We are looking for key people to expand our Financial Services business in this area. Experience not necessary, We will train. For an interview call 613-762-9519.




HAVE YOU BEEN DENIED Canada Pension Plan Disability Benefits? The Disability Claims Advocacy Clinic can help. Contact Allison Schmidt at: 1-877-793-3222

Apples, cider and apple products. Smyths Apple Orchard, 613-652-2477. Updates, specials and coupons at Open daily til April 1st.

CRIMINAL RECORD? Don’t let your past limit your holiday plans! Since 1989 Confidential, fast affordable A+ BBB rating, employment & travel freedom, Call for a free booklet. 1-8-NOW-PARDON (1-866-9727366) www.removeyourrecord. com


INTERIOR PAINTING Professional Work. Reasonable Rates. Honest . Clean. Free Estimates. References. 613-831-2569 Home 613-355-7938 Cell. NO JOB TO SMALL!

CAREER OPPORTUNITY Pure Ingenuity Inc. Equipment Design and Fabrication Group, Kingston, requires full time sheet metal fabricator. Duties to include reading drawings, layout of material and working with a variety of metalworking equipment in a CWB/TSSA certified shop. Interested applicants may submit their resume to:

COMPUTER Professional, courteous computer repair. Computer Networking, Virus Removal, Upgrades, Disk Imaging. Old PC’s picked up, Recycled. On-call Computing (613)899-2815

FITNESS & HEALTH Avon downtown! Looking for skin care and beauty products near downtown? New Avon independent sales rep Dave has a catalogue for you! 613-2772978 or

Disability Products. Buy and Sell stair lifts, scooters, bath lifts, patient lifts, hospital beds, etc. Call Silver Cross Ottawa (613)231-3549. HOT TUB (Spa) Covers. Best Price, Best Quality. All Shapes & Colours Available. Call 1-866652-6837 newspaper

*HOT TUB (SPA) Covers-Best Price. Best quality. All shapes and colours. Call 1-866-652-6837.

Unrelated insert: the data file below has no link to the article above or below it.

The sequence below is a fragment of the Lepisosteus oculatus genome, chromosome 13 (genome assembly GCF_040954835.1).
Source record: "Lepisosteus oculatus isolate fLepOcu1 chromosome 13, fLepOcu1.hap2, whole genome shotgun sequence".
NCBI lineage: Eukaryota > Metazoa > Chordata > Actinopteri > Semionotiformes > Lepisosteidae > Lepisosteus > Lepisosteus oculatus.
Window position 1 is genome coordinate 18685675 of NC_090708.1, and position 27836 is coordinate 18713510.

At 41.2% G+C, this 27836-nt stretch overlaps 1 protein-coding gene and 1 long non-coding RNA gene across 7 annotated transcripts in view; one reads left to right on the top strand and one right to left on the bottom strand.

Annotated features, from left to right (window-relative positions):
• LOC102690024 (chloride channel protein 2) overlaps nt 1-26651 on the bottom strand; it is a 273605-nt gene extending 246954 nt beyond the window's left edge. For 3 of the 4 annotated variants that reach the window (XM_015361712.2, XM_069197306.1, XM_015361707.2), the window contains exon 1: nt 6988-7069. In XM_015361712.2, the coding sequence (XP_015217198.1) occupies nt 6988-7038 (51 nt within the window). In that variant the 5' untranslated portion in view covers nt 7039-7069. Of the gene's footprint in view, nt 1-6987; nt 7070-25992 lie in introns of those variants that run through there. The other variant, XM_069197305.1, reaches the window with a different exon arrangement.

HELP WANTED Invest in yourself. Are you willing to turn 5-15 hours per week into money using your computer at home? Training provided, flexible hours. Looking for persons willing to speak to small groups, 1 on 1 presentations. A car and internet necessary. Diana (866)306-5858. PAID IN ADVANCE! Make up to $1000 a WEEK mailing brochures from home! Helping home workers since 2001! Genuine Opportunity! No experience required. Start immediately! TRAVEL WORK OPPORTUNITIES Plus travel, hotel jobs in England. Childcare positions in United States, China, New Zealand, Australia, Spain, and Holland plus more. Teach in South Korea. Accommodations and Salary provide. Various benefits. Apply 902-422-1455 email




3 Bedrooms, 2.5 Bathrooms, 5 appliances and more, located in established area, on site management office, 323 Steeplechase Dr. (just off Stonehaven Dr) Kanata, K2M 2N6, call 613-592-0548


LIVESTOCK Good selection of purebred Charolais bulls, 1 and 2 year olds. 613-275-2930.

MORTGAGES $$MONEY$$ Consolidate Debts Mortgages to 90% No income, Bad credit OK! Better Option Mortgage #10969 1-800-282-1169 MORTGAGES 1ST & 2ND /L.O.C. Private Funds Available Credit Problems? I have solutions. Please contact Jack Ronson 1-855-847-7337 Metro City Mortgages, Belleville. Licence#M08004515 Broker#10202

EMC Classifieds Get Results! FINANCIAL / INCOME TAX